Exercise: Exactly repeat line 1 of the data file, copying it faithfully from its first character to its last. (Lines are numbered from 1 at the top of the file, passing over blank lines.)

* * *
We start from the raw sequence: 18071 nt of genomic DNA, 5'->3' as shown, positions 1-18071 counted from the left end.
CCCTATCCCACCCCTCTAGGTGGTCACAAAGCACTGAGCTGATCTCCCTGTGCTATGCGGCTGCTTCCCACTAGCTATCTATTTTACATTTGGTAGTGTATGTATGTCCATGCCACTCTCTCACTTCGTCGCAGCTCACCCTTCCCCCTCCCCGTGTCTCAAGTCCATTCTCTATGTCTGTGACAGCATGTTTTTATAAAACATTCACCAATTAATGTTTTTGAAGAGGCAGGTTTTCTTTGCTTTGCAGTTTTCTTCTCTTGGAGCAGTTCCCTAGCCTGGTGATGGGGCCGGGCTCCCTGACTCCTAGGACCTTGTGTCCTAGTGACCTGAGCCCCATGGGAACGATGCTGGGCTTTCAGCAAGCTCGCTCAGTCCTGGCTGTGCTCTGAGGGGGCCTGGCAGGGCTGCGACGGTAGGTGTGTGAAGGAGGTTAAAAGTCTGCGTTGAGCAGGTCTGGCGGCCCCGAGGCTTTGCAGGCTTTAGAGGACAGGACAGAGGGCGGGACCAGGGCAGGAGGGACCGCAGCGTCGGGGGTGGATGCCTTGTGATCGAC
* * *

We start from the raw sequence: 18071 nt of genomic DNA, 5'->3' as shown, positions 1-18071 counted from the left end.